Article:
Like many people, I have been fascinated with AMC’s Mad Men. It is interesting on so many levels, not the least of which is the struggle and challenges of women in the workplace. With season six starting, I thought it might be nice to reflect on some of the workplace changes and lessons this show has brought to light over the past five seasons.
And in that regard, is there a better, more interesting character than the indomitable Peggy Olson? Her spunk, great attitude, smarts, and dedication have, and will, take her far.
It's hard to say that the change in attitude by and towards women at work is not the most important change in the working world…
Similarly, Don Draper’s new wife Megan is a fascinating character. Rather than the ditzy airhead we (I) anticipated, it turned out that she too is an very capable young woman, bursting with creativity and mad skills.
But what neither of these women will ever be is a mompreneur.
I grew up in the 60s and, as the show so ably depicts, it was a different era. Women tended to be either stay-at-home moms or women who worked. Rarely did the two mix. Witness Joanie leaving her son with her mom so she could go back and not only run Sterling, Cooper, Draper & Pryce, but actually become a partner.
Pinning Down the Greatest Advancement in the Workplace
There have been so many advancements in the workplace in the recent past that it is hard to pick one that is the most important – technology, mobility, laws, attitudes – work today is radically different than even a generation ago.
But even with these seismic shifts, it would be hard to say that the change in attitude by and towards women at work is not the most important change; number one.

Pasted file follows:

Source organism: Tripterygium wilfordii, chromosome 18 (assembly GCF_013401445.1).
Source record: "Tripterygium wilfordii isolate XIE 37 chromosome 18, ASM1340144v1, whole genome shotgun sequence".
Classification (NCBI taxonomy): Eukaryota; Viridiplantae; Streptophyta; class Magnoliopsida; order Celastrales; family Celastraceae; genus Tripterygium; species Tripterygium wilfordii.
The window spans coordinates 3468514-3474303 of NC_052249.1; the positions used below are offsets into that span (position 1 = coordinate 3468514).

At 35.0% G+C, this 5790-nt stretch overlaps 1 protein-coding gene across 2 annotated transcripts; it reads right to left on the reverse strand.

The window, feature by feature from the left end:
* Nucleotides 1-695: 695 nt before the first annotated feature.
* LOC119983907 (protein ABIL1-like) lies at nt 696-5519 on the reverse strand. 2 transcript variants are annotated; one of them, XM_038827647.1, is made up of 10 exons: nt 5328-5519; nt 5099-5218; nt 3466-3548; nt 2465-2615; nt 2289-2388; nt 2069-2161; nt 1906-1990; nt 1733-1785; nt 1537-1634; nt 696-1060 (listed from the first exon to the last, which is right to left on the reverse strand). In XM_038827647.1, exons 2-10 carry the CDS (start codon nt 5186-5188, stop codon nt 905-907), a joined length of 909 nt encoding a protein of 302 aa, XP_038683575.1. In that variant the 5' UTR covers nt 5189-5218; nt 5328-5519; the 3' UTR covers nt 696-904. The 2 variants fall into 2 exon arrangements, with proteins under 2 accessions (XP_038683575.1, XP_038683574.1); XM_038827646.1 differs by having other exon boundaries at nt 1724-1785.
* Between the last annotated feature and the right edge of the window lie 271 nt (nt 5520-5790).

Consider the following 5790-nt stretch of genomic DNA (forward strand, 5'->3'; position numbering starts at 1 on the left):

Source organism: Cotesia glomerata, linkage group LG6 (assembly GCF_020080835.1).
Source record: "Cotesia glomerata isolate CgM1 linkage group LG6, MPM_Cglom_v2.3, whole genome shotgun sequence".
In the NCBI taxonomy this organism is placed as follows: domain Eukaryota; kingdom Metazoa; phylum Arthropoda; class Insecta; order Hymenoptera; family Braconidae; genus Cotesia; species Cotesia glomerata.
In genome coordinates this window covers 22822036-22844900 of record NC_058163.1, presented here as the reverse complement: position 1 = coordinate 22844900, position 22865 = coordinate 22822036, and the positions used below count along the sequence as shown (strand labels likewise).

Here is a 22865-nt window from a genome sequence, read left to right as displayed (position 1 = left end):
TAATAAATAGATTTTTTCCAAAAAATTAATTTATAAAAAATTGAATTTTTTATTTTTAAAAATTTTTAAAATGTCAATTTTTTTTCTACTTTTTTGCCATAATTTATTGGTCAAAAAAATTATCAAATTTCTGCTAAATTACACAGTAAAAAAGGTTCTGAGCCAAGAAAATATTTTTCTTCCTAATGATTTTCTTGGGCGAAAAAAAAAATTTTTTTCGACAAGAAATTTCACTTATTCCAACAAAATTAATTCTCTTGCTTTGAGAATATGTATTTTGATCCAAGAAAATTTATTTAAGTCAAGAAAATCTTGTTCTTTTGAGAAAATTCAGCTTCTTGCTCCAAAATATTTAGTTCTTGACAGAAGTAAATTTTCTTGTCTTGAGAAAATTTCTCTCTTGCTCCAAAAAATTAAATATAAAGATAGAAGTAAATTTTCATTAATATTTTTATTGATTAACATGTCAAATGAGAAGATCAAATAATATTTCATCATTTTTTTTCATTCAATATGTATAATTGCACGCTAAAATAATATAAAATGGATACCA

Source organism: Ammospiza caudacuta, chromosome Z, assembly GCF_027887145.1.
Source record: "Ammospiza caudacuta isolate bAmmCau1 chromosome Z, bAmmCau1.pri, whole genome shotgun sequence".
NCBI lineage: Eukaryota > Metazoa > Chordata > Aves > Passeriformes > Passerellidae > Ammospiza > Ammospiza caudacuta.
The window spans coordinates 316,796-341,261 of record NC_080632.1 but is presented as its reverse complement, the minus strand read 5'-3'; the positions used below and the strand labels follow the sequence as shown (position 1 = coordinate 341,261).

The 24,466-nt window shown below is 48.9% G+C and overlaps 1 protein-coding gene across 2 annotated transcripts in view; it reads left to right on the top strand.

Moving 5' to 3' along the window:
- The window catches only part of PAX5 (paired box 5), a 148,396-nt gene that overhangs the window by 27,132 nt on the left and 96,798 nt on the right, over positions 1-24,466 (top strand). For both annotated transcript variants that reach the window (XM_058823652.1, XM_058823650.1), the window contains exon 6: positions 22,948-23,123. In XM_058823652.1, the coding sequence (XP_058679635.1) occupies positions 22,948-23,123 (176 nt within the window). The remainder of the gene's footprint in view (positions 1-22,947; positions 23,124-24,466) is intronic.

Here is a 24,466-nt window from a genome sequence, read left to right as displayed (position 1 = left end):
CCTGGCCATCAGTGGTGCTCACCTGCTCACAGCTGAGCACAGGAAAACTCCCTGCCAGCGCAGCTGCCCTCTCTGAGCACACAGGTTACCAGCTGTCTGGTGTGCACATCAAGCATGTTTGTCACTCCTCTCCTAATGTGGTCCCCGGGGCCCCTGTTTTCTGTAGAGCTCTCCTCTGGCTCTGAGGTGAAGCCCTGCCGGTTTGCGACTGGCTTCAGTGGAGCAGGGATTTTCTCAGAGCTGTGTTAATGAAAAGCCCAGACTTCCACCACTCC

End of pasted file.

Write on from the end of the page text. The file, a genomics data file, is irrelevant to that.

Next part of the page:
I once had a boss who had to straddle the old and new worlds. Coming of age in the 70s as she did, she seemed to think that the only way she could be effective at work was to be tougher than the guys. And boy, was she tough.
These days though, it seems that no such compromises need to be made.
When the Secretary of State is a woman, when The Masters has a problem on its hands because the CEO of one of its biggest sponsors, IBM, is a woman, we are clearly in a new world where equality does not mean out-manning the men.
Rather, it seems to mean that a person can bring their own strengths to the table and succeed or fail on her own merits, period.
The World I Want to See My Daughters Grow Up In
- A world where a woman can realistically think she can become president (Go Mara!)
- A world where a woman does not have to choose between being a mom and being an entrepreneur. (According to the AP, roughly 67% of all home-based businesses are owned by women with children.)
- A world where women get equal pay for equal work (Background: Lily Ledbetter worked at a Goodyear Tire Rubber Co. plant in Gadsen, Alabama. After she learned that she was being paid less than her male counterparts, she eventually sued the company. But because she waited until near retirement to sue, the Supreme Court ruled 5-4 against her because, they said, she had in fact waited too long. In his first act as president, President Obama signed into law the Lilly Ledbetter Fair Pay Restoration Act which mandates equal pay for equal work.)
Take a minute one of these days, and make sure to thank all of the great women of the working world and mompreneurs out there who have changed the world, and who continue to make our business life so vibrant.
Photo Credit: AMC